A high-pitched cat call and all of a sudden I was knocked to the side as a fish-net stocking-clad, knock-out of a woman threw herself into Nick´s arms, fitting a top-hat onto his head along the way. She pursed her perfectly lipsticked mouth and situated Nick´s arms around her so that the two of them appeared to be in a perfect tango embrace. I snapped a picture and laughed.
An older, equally made-up woman took the top hat from Nick´s head and turned it upside down.
Welcome to la Boca...
Once the stomping grounds for Italian immigrants in Buenos Aires at the turn of the twentieth century, the area idealizes its Italian past, the locals making a lucrative business out of posing as the mafia dons and tango queens of yesteryear. The main strip of La Boca has made museums out of the old houses painted with the bright yellow, pink, green, blue, and red hues that are now considered show-case worthy but were once an embarassment, as the Italian immigrants were too poor to afford new paint and scraped by with any leftover color they could find, resulting in this ecclectic rainbow.
Below these preserved multi-colored houses stretches a cobblestone road, home to vendors selling mate cups, pashminas, kitchy Argentine trinkets, and grossly overpriced Argentina jerseys, the blue and white stripes going for 300 pesos a pop in this part of town. Amidst these wares and vendors are old men in three-piece suits crooning away to their acoustic beats, dancers tangoing with stoic expressions, and restaurant connoiseurs trying to con you into buying milanesa (breaded chicken patty) sandwiches for twenty pesos, when on the next block over they can be eaten for seven. Although it really is a must-see,it is all a little overwhelming--a tourist trap du jour.
After making sure--to our relief--that our dinero was still in our pockets, we walked to the water--the Rio de la Plata. La Boca means "the mouth" in Spanish, and the barrio is named this because of its portside location on the mouth of the Rio de la Plata. Overlooking the river, it was a beautiful sunny day and the water sparkled, but the view is humbling as it reminds you of what lies across the other side. Everyday, ferries chug across the rio to the suburbs that sprawl across the water. But these are not suburbs in the American sense--these are slums marked by poverty, built by those who can not afford to live within the city limits of Buenos Aires, due to a variety of factors, among them the peso crash of 2001 and the rampant inflation (30% in this year alone).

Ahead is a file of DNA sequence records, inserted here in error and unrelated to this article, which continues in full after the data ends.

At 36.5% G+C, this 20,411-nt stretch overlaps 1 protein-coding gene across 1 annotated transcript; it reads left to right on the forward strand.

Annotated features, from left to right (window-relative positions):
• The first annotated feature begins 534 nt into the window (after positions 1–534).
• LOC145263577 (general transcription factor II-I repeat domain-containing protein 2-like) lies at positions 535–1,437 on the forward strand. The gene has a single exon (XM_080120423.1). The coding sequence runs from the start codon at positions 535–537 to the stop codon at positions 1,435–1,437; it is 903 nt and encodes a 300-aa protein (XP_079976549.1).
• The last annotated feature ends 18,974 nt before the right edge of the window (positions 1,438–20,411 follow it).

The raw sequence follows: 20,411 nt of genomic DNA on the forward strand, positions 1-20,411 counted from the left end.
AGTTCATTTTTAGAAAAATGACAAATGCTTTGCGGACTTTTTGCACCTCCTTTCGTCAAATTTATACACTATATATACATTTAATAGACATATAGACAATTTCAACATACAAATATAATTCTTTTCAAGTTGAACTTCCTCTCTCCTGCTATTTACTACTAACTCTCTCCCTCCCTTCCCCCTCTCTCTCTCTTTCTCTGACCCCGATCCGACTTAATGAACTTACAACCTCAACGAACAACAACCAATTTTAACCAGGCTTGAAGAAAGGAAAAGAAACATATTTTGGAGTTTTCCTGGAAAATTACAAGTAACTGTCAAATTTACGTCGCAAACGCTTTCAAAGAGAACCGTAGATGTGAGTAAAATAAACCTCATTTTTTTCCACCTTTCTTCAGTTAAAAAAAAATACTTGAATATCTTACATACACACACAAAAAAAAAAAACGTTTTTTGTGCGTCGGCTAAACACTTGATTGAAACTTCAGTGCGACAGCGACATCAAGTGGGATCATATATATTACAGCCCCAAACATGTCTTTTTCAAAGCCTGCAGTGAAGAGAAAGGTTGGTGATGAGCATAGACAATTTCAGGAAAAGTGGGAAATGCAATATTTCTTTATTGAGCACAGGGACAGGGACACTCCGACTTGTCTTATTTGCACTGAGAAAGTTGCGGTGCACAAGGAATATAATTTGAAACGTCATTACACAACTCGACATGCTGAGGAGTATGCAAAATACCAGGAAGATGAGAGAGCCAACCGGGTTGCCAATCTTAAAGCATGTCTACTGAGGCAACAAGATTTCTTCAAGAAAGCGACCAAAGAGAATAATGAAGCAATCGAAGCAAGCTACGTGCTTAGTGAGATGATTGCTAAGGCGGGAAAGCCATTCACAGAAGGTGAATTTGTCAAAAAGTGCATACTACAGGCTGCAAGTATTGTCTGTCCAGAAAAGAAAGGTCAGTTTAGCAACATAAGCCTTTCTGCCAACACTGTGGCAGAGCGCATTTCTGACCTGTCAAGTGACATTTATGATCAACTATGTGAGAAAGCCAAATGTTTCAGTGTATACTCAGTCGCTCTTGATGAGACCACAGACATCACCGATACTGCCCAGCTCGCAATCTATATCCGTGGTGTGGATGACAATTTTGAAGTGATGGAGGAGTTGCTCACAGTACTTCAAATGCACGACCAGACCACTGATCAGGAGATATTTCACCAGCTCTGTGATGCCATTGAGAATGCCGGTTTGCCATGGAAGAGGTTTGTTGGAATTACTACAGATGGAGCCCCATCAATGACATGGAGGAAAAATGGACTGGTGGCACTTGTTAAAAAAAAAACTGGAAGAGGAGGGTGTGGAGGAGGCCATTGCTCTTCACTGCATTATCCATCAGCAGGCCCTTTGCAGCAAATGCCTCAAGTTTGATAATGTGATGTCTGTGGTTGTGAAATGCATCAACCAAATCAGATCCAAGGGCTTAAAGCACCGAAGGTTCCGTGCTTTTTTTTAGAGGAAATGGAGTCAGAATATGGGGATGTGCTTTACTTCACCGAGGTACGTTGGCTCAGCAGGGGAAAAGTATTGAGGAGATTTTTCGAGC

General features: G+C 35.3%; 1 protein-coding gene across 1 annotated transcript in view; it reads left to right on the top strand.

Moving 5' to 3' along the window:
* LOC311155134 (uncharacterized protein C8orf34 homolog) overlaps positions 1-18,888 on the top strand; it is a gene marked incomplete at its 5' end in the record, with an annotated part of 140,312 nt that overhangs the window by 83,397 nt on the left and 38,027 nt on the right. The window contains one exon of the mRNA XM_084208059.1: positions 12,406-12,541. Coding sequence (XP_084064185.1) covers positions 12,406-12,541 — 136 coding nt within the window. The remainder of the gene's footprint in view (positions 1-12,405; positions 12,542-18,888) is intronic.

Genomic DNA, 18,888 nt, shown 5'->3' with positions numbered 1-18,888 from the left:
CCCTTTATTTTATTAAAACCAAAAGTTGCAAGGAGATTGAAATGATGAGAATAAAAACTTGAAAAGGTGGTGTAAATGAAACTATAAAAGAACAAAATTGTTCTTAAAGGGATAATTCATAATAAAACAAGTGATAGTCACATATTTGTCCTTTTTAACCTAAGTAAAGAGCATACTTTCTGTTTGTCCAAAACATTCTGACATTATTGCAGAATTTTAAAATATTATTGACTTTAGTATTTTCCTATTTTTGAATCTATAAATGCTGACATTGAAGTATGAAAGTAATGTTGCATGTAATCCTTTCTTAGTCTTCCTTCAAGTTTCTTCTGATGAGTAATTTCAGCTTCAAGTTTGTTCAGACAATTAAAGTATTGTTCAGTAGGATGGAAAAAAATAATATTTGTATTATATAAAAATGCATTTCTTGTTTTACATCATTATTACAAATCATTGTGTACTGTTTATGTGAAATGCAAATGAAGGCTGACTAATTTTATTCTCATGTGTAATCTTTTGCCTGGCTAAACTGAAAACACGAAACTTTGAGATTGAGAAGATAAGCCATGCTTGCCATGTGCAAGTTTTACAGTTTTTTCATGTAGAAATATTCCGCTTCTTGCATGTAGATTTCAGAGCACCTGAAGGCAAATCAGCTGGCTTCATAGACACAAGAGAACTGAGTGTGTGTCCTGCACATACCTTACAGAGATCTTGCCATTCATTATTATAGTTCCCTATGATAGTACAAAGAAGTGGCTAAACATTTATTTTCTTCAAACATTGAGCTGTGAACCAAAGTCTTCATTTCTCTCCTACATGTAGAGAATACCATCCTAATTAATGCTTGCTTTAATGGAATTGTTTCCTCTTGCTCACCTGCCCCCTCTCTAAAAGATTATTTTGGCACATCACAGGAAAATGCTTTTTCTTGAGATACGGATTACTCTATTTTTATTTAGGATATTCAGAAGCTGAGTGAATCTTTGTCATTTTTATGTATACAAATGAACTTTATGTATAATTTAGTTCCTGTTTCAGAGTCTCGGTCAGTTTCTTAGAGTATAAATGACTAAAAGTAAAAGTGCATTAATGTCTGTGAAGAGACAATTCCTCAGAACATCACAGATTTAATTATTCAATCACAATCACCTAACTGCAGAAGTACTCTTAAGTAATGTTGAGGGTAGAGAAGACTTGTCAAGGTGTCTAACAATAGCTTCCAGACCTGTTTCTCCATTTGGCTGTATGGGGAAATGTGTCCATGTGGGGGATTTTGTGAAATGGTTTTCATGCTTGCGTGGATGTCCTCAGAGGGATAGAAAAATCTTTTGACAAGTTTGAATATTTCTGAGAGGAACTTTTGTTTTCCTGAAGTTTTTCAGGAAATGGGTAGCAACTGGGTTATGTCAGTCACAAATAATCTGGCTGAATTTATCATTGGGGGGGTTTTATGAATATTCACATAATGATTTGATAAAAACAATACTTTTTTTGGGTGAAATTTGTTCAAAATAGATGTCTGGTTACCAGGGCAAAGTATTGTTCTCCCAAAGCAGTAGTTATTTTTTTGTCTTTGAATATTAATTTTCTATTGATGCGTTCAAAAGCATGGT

These suburban people ferry across the polluted waters of the Rio everyday to work in the barrios like La Boca. Outside of the main tourist strip of La Boca, the barrio is very poor. It is dangerous at night and every tourist guide warns you not to venture there after dark. This neighborhood speaks of a life fitted with challenges we can not imagine, and yet to those across the river, this neighborhood is filled with the promises and opportunities some can not imagine.
With this humbling reminder, Nick and I headed back to San Telmo to catch the subte back to Paula's. Along the walk we passed the Boca Junior's stadium, a gigantic structure painted in bright yellow and blue, the team's colors, fitting in perfectly with the homes of La Boca. Soccer is EVERYWHERE in Buenos Aires--school children dribble balls on their way home, still clad in their parochial uniforms; on Saturdays kids of all ages kick the ball in the street, dodging cars just in time; and every evening the parks are filled with impromptu games between teams of all age groups.
There are two major teams in Buenos Aires: Boca Juniors and River Plate (named after the Rio de la Plata). They are rivals, and before we arrived in Buenos Aires, we were told that our most important decision would be "our team." Wanting to know more about the teams, we learned that the Boca Juniors are the "working man's team" and River Plate is the more aristocratic team. Seeing the Boca Stadium was so interesting after learning these social facts, as this stadium sits in the middle of one of the poorest barrios, while the stadium for River Plate sits literally on the opposite side of the city, in a very upscale barrio called Belgrano.
As much as this may speak of inequalities that may be hard to swallow, it was wonderful to see the pride that the portenos de Boca have in their team. Walking down the slightly gritty streets, we saw families sitting outside their houses, grilling chorizo on the sidewalk and frying homemade tortillas, their dogs and cats and children running in-between them, the ladder all clad in Boca Jerseys and kicking around soccer balls. The next day in San Telmo, Nick and I laughed as vendors kept hand-held radios pinned to their ears, shouting the Boca play-by-plays to each other. One thing is for sure, the Boca J's definitely lend some buena ondas to the barrio!